Wednesday, January 06, 2016

Collected Insanity

I just watched an interesting video off Youtube from Jerry Kroth Ph.D.  He was a  professor at Santa Clara University who taught psychotherapy and research methods when he was teaching there.  I think he has since retired.  What he said and his takeaway on politics rather mirrors my own.  For the longest time I've heard the phrase:  We are a Plutocracy, not a Democracy for a while now.  A Plutocracy is a government by the wealthy, whereas a Democracy is a government by the majority.

I'll post the video or a link to the video  below, if you wish to watch it, but that's part of the video.  It's more or less broken up into three parts or he makes three main points.  It deals with propaganda, but also the media, the spin on things, but also why things are the way they are.  Like I said, I think along the lines of how he explains things too, but I'm sure others might think he's another nutty blowhard or conspiracy theory nut or liberal professor--your mileage may vary.

With all the recent presidential candidates bloviating along with the pundits and the talking heads and what have you about who is going to be best one to run the country, Kroth maintains, it really doesn't matter due to the fact that we are a plutocracy.   I don't agree with him totally on this because I don't want a president that is like Ted Cruz who stated he would  carpet bomb ISIS, not without a very good reason.  How do you carpet bomb a philosophy, an ideal, or concept?  World War III can come later, not soon as far as I'm concerned.  We used to have a phrase at work: It can always get worse, and it usually did there.

At any rate, Kroth maintains that we are a plutocracy, which I've heard for a while now.  Before he gets to his main points, however, he sets it all up with a discussion about propaganda, the news and how it is reported and spun these these days.  Whenever I hear someone from the right mention something about the "liberal media", I always have this knee jerk reaction (sure there are a few liberal slanted media firms, but I don't think they all are).  Why?  Because they are conglomerates run by the wealthy--they tell us what they want to.  Granted you can go to Fox News and hear things filtered through a right winged spin or you can pick MSNBC to hear the liberal take on the matters.   But I don't think all media is run by some mass conspiracy liberal cabal.  They all have their slant, and they all want to do one thing, sell goods.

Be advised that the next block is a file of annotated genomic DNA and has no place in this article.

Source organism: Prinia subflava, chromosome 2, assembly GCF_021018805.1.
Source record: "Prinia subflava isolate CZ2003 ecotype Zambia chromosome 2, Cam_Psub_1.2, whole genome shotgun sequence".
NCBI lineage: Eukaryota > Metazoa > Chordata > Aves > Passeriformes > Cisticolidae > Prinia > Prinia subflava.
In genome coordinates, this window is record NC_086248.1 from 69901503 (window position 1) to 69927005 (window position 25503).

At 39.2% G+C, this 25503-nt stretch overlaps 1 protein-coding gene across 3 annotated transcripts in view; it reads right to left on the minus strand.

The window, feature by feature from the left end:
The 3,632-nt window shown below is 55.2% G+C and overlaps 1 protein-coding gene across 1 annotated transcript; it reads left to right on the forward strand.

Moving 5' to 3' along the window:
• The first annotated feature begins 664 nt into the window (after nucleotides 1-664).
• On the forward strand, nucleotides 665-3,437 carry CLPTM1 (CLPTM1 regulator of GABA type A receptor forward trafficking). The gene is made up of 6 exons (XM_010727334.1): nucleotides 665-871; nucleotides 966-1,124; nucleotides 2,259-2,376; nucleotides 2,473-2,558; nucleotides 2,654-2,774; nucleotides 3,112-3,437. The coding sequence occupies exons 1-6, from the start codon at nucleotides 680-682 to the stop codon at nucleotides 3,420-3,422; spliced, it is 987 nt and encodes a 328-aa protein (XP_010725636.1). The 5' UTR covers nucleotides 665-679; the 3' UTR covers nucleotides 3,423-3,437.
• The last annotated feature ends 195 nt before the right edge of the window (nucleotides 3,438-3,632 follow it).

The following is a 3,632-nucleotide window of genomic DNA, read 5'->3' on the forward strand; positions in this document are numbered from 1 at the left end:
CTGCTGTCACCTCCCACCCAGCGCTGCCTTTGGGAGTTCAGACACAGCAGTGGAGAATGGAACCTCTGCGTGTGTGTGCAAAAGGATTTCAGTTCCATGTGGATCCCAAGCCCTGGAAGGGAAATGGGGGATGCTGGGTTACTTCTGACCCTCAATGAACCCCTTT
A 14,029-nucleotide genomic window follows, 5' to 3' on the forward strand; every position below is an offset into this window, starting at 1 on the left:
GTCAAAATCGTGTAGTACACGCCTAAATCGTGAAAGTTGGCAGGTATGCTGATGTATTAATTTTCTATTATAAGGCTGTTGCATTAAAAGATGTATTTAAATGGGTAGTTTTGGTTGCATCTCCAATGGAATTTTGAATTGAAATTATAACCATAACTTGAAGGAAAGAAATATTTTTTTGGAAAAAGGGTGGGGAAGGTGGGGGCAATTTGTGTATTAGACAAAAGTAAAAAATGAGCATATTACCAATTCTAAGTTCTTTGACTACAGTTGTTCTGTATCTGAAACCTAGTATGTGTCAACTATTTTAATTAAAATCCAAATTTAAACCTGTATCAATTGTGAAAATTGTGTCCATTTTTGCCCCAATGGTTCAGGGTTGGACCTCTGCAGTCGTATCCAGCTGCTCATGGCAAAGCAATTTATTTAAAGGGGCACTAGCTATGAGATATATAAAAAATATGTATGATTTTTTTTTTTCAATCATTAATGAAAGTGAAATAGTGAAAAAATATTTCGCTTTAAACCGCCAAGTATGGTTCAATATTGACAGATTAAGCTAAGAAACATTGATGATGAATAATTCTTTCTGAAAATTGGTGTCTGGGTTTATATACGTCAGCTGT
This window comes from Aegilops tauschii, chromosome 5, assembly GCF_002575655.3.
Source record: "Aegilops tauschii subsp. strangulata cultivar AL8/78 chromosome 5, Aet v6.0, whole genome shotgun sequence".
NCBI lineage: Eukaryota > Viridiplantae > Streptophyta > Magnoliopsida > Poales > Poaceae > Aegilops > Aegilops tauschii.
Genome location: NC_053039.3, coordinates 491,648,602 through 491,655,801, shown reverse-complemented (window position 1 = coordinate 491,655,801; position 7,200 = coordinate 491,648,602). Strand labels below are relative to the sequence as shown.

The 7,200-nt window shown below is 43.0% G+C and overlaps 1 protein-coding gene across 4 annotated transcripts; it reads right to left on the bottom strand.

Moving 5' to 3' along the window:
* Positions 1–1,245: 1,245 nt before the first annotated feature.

At any rate how did we get here?  That was one of my questions.  How did we turn into a plutocracy?  What can we do to reverse things?  That is another one of my questions, as it just doesn't seem to be fixable or too big to fix.  So what is this plutocracy thing? 

Oh by the way, check out Carly Fiorina here on the campaign trail.  She's standing beside a pickup truck full of corn on the cob.  She's wearing a checked shirt with her sleeves rolled up.  I bet she's ready to do some chicken plucking.   Whew wee, I bet she's just like us farmers and likes to chicken pluck and slop the hogs.  I bet she's just like all us other chicken pluckers.  Wrong.  (By the way, that doesn't leave any of the other candidates out of the picture either.)  Why?

Net worth.  Net worth is what you are worth, minus all your bills and what you owe or your liabilities.  So that would be your house, minus what you owe on it, plus your savings, stocks and whatever, minus your bills like college bills, medical bills, credit card bill, all the bills.  You total up  your assets, minus all your liabilities, and that's your net worth.  The average American's net worth today is around $90,000.  That's an average, give or take.  That's it!

So do you know what the average Congressman's net worth is?  $7.8 million.  That's 86 times greater than the average American.  The average Senator is $14. million net worth.  That's a lot of beans.  Scroll back up and look at those 21 candidates running for president.  Carly Fiorina's net worth is $51. million.  Hillary Clinton's net worth is $45. million.  Jeb Bush is worth around $22. million.  All of those candidates on average have a net worth around $13. million, with the exception of Lindsey Graham or Mark Rubio--they is the po'boys of the group.  They only got around a million, but they are propped up (at least in their running campaign) by rich guys with high net worth.